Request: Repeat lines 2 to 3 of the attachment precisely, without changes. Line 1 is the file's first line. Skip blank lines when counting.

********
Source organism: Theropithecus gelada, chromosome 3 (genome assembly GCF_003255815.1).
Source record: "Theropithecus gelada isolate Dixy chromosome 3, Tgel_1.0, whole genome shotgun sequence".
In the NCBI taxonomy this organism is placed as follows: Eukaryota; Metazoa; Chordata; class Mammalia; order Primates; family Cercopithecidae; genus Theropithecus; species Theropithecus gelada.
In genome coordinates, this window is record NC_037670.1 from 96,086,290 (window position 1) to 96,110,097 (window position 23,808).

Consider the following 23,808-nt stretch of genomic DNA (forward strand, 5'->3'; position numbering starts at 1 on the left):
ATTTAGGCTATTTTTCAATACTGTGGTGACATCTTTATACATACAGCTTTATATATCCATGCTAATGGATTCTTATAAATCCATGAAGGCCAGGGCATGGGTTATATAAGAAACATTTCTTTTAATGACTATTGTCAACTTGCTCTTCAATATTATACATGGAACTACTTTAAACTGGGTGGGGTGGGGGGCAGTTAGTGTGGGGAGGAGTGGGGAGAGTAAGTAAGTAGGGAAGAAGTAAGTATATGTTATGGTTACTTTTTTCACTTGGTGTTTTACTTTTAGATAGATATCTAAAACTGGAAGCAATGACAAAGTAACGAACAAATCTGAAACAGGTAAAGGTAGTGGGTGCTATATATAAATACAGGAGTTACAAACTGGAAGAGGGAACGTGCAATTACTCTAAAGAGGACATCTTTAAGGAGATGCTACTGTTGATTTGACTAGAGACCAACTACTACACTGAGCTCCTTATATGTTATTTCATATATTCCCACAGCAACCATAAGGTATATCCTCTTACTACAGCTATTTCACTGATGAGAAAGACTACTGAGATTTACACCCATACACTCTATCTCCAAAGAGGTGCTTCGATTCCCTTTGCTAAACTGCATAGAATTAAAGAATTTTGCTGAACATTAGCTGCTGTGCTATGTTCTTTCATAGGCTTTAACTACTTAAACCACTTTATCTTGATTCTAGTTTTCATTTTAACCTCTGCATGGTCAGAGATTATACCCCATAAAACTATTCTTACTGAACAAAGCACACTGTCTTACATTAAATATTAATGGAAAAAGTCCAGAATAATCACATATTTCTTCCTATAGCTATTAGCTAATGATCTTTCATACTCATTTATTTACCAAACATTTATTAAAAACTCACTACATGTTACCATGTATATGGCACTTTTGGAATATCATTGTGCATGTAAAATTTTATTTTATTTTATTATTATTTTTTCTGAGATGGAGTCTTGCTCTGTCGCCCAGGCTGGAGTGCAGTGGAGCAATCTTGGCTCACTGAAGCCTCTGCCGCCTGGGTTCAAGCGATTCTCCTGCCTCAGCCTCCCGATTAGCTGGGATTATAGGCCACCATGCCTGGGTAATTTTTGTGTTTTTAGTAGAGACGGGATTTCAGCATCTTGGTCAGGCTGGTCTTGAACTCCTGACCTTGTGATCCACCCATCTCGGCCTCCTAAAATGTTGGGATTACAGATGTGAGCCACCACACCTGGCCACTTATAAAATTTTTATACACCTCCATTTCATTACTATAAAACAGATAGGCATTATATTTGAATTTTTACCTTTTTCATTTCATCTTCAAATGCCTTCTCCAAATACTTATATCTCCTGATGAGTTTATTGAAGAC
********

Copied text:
Source record: "Theropithecus gelada isolate Dixy chromosome 3, Tgel_1.0, whole genome shotgun sequence".
In the NCBI taxonomy this organism is placed as follows: Eukaryota; Metazoa; Chordata; class Mammalia; order Primates; family Cercopithecidae; genus Theropithecus; species Theropithecus gelada.